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Anne C. Lynch Botta

1. ENGLISH LITERATURE AND ITS DIVISIONS.—The original inhabitants of England, belonging to the great race of Celts, were not the true founders of the English nation; and their language, which is still spoken unchanged in various parts of the kingdom, has exerted but an incredibly small influence on the English tongue. During the period of the Roman domination (55 B.C.-447 A.D.), the relations between the conquerors and the natives did not materially alter the nationality of the people, nor did the Latin language permanently displace or modify the native tongue.

1. European Literature in the Dark Ages.—2. The Arabian language.—3. Arabian Mythology and the Koran.—4. Historical Development of Arabian Literature.—5. Grammar and Rhetoric.—6. Poetry.—7. The Arabian Tales.— 8. History and Science.—9. Education.

1. EUROPEAN LITERATURE IN THE DARK AGES.—The literature, arts, and sciences of the Arabs formed the connecting link between the civilizations of ancient and modern times. To them we owe the revival of learning in Western Europe, and many of the inventions and useful arts perfected by later nations.

1. The Finnish Language and Literature: Poetry; the Kalevala; Loennrot; Korhonen.—2. The Hungarian Language and Literature: the Age of Stephen I.; Influence of the House of Anjou; of the Reformation; of the House of Austria; Kossuth; Josika; Eoetvoes; Kuthy; Szigligeti; Petoefi.

1. CELTIC LITERATURE.—During this period four languages were used for literary communication in the British Islands; two Celtic tongues spoken by nations of that race, who still occupied large portions of the country; Latin, as elsewhere the organ of the church and of learning; and Anglo- Saxon. The first of the Celtic tongues, the Erse or Gaelic, was common only to the Celts of Ireland and Scotland, where it is still spoken. The second, that of the Cymrians or ancient Britons, has been preserved by the Welsh.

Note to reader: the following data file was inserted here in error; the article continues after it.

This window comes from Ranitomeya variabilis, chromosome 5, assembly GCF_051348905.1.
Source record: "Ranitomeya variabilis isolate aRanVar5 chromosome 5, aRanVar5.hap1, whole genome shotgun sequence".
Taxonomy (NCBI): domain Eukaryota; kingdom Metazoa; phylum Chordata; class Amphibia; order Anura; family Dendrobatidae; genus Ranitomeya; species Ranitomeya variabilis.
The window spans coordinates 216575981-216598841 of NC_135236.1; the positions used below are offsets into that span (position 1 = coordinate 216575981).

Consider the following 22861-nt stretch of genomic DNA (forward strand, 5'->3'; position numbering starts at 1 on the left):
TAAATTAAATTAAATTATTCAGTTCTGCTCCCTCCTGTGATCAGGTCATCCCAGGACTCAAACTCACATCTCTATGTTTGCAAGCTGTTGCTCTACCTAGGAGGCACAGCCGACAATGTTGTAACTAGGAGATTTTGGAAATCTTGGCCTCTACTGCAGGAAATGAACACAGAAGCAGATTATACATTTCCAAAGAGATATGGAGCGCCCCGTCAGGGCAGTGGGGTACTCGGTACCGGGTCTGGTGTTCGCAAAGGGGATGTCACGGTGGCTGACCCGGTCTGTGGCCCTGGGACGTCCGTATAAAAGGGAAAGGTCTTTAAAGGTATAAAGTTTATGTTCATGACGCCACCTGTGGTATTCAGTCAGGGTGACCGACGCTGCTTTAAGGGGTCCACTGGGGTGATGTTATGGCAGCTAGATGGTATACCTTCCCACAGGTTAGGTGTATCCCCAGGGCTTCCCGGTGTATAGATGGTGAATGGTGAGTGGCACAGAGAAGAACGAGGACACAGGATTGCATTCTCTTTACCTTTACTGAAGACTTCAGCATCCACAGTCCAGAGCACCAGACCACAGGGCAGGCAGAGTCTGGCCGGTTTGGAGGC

The Language.—Influence of the Literature In the Eighth and Ninth Century.

INTRODUCTION.—1. Italian Literature and its Divisions.—2. The Dialects. —3. The Italian Language.

PERIOD FIRST.—1. Latin Influence.—2. Early Italian Poetry and Prose.—3. Dante.—4. Petrarch.—5. Boccaccio and other Prose Writers.—6. First Decline of Italian Literature.

The Slavic Race and Languages; the Eastern and Western Stems; the Alphabets; the Old or Church Slavic Language; St. Cyril's Bible; the Pravda Russkaya; the Annals of Nestor.

1. LITERATURE IN THE LATIN TONGUE.—The Norman Conquest introduced into England a foreign race of kings and barons, with their military vassals, and churchmen, who followed the conqueror and his successors. The generation succeeding the Conquest gave birth to little that was remarkable, but the twelfth century was particularly distinguished for its classical scholarship, and Norman-French poetry began to find English imitators.

1. The Persian language and its Divisions.—2. Zendic Literature; The Zendavesta.—3. Pehlvi and Parsee Literatures.—4. The Ancient Religion of Persia; Zoroaster.—5. Modern Literature.—6. The Sufis.—7. Persian Poetry.—8. Persian Poets; Ferdasi; Essedi of Tus; Togray, etc.—9. History and Philosophy.—10. Education in Persia.

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